Dear Friend of GATA and Gold (and Silver):
Under renewed pressure by Commissioner Bart
Chilton to account for itself, the U.S. Commodity Futures Trading Commission
today issued a statement about its 3-year-old investigation of manipulation
of the silver market, asserting only that the investigation continues.
Those who have been taking the CFTC
investigation seriously may wax indignant over the delay in resolution. But
the delay speaks for itself, and eloquently: Thanks to the complaint about
market rigging by London silver trader Andrew Maguire and GATA's publicizing
it at the CFTC's March 25, 2010, hearing and agitating about it afterward,
the CFTC has probably realized that the rigging of the silver market is, like
the rigging of the gold market, a U.S. Government operation conducted through
intermediaries, primary dealers in U.S. Government securities, and thus can't
be examined in public without crashing the operation and impugning the whole
government of which the CFTC is a part.
The CFTC well may expect that the silver
business can be resolved by a confidential settlement of the class-action
lawsuit brought against the main silver market manipulator, JPMorganChase, in U.S. District Court for the Southern
District of New York. (See the lawsuit's consolidated complaint here: http://www.gata.org/node/10448.)
If the lawsuit survives a summary judgment
dismissal motion by JPMorganChase, which seems
likely, insofar as such a motion must presume that everything alleged in the
complaint is true, the lawsuit may be worth a few hundred million dollars to
the investment bank just to prevent any hostile law firms from inspecting its
books and interrogating its traders and managers in court-ordered discovery
and deposition. Such a settlement will make the plaintiffs' lawyers very rich
and let the CFTC off the hook even as it leaves the public with no formal
finding of what actually happened.
Will it end the manipulation of the silver
market, or will that manipulation be ended by whatever futures market
position limits the CFTC eventually decides to enforce? Maybe -- or maybe JPMorganChase will find intermediaries through which it can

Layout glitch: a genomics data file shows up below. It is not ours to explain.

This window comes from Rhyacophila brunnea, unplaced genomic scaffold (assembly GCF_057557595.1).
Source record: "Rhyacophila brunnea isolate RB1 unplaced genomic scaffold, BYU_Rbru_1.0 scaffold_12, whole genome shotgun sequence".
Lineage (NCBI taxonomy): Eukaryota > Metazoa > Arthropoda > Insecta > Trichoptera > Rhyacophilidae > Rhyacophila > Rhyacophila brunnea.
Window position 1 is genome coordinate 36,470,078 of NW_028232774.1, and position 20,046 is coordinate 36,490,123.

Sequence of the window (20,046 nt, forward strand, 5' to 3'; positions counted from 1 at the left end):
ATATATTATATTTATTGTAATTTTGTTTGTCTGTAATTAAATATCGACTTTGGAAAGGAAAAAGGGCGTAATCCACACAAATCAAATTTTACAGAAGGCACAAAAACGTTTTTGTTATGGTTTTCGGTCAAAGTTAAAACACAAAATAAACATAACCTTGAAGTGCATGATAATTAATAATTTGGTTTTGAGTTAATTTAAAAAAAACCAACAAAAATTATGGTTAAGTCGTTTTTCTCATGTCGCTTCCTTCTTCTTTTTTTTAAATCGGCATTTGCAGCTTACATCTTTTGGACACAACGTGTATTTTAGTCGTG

continue to enter the market in disproportionate size and thus continue to
In any case silver investors probably should
be thankful enough that the CFTC held that hearing a year ago in March and
thankful particularly to Commissioner Chilton for insuring that GATA Chairman
Bill Murphy and GATA Board of Directors member Adrian Douglas were allowed to
speak and introduce Maguire's complaint in detail. On the day of the hearing
silver was hovering around $15 per ounce and had been going nowhere in
particular. By the end of the year it had doubled and this week it closed
above $34, and there are many signs of its physical shortage as the paper
hangers of the fractional-reserve precious metal banking system thrash around
desperately to regain control of the market.
Anything beyond this would require one agency
of the U.S. Government to execute other agencies of the government, agencies
much bigger and more sinister. Most likely the CFTC would be executed first.
Indeed, GATA often worries for Chilton's safety and is sometimes surprised
that he hasn't already been found in circumstances making it appear that he
had been struck by lightning, a meteorite, or a freight train.
So thanks, CFTC, but we don't need your silver
investigation anymore. You've already told us all we need to know.
The CFTC's statement is appended.
Additional comments made by Chilton today to
King World News, regarding the collapse of the trading firm MF Global, can be